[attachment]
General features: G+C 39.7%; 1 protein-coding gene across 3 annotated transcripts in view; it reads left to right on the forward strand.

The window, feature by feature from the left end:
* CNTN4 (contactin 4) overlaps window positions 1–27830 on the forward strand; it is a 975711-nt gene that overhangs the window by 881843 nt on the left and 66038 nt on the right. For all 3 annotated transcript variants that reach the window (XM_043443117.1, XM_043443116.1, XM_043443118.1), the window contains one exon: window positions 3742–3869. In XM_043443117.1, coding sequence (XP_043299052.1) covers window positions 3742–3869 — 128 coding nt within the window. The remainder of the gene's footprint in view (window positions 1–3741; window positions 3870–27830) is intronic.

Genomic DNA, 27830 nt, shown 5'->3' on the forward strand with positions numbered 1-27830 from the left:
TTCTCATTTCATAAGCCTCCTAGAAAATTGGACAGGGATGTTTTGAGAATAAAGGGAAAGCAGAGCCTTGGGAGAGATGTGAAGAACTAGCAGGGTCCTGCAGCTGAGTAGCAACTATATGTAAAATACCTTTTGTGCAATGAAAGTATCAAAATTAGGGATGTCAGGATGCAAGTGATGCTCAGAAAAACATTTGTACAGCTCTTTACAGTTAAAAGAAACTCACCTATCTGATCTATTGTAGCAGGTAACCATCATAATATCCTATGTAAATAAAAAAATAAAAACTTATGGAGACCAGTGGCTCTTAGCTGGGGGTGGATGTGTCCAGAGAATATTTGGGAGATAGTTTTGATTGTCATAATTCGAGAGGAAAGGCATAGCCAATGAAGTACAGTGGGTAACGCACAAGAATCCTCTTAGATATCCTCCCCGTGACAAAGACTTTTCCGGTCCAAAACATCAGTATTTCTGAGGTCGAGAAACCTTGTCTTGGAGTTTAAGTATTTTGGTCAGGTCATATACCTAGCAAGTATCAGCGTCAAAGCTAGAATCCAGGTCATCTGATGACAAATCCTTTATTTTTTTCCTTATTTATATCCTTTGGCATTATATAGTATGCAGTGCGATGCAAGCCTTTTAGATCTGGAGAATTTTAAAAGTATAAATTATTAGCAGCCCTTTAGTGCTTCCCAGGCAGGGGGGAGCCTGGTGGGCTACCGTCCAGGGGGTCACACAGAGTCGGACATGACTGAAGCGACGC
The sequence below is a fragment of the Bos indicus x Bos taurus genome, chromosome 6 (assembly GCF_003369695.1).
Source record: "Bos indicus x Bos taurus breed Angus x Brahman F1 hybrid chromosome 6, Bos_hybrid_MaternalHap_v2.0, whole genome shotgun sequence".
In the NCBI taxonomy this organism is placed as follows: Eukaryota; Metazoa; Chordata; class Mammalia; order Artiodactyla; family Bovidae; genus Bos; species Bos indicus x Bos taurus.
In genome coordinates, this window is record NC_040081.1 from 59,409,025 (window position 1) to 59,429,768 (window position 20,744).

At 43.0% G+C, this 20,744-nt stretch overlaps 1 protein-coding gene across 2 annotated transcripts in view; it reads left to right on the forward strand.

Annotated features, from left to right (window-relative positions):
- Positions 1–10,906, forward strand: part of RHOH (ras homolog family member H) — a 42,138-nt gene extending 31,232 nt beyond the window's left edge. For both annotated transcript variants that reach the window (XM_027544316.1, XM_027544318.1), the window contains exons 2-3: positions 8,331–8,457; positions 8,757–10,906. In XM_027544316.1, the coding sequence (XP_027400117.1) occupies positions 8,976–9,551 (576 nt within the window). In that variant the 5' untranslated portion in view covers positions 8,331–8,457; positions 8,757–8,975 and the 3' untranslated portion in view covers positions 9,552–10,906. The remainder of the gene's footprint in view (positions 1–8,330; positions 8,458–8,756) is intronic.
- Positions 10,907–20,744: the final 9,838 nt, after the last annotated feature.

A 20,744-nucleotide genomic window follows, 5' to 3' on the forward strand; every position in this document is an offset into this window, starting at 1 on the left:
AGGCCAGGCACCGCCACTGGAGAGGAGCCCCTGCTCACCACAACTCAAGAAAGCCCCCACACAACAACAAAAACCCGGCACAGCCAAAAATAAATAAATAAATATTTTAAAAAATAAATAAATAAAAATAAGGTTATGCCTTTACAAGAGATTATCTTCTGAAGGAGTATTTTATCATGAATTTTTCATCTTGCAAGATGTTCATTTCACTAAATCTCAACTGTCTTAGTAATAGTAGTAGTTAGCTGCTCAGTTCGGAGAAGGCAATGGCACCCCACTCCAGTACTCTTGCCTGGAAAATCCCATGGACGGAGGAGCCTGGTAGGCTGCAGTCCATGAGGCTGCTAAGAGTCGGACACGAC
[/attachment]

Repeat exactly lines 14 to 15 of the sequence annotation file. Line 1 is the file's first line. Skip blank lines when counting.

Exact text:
A 20,744-nucleotide genomic window follows, 5' to 3' on the forward strand; every position in this document is an offset into this window, starting at 1 on the left:
AGGCCAGGCACCGCCACTGGAGAGGAGCCCCTGCTCACCACAACTCAAGAAAGCCCCCACACAACAACAAAAACCCGGCACAGCCAAAAATAAATAAATAAATATTTTAAAAAATAAATAAATAAAAATAAGGTTATGCCTTTACAAGAGATTATCTTCTGAAGGAGTATTTTATCATGAATTTTTCATCTTGCAAGATGTTCATTTCACTAAATCTCAACTGTCTTAGTAATAGTAGTAGTTAGCTGCTCAGTTCGGAGAAGGCAATGGCACCCCACTCCAGTACTCTTGCCTGGAAAATCCCATGGACGGAGGAGCCTGGTAGGCTGCAGTCCATGAGGCTGCTAAGAGTCGGACACGAC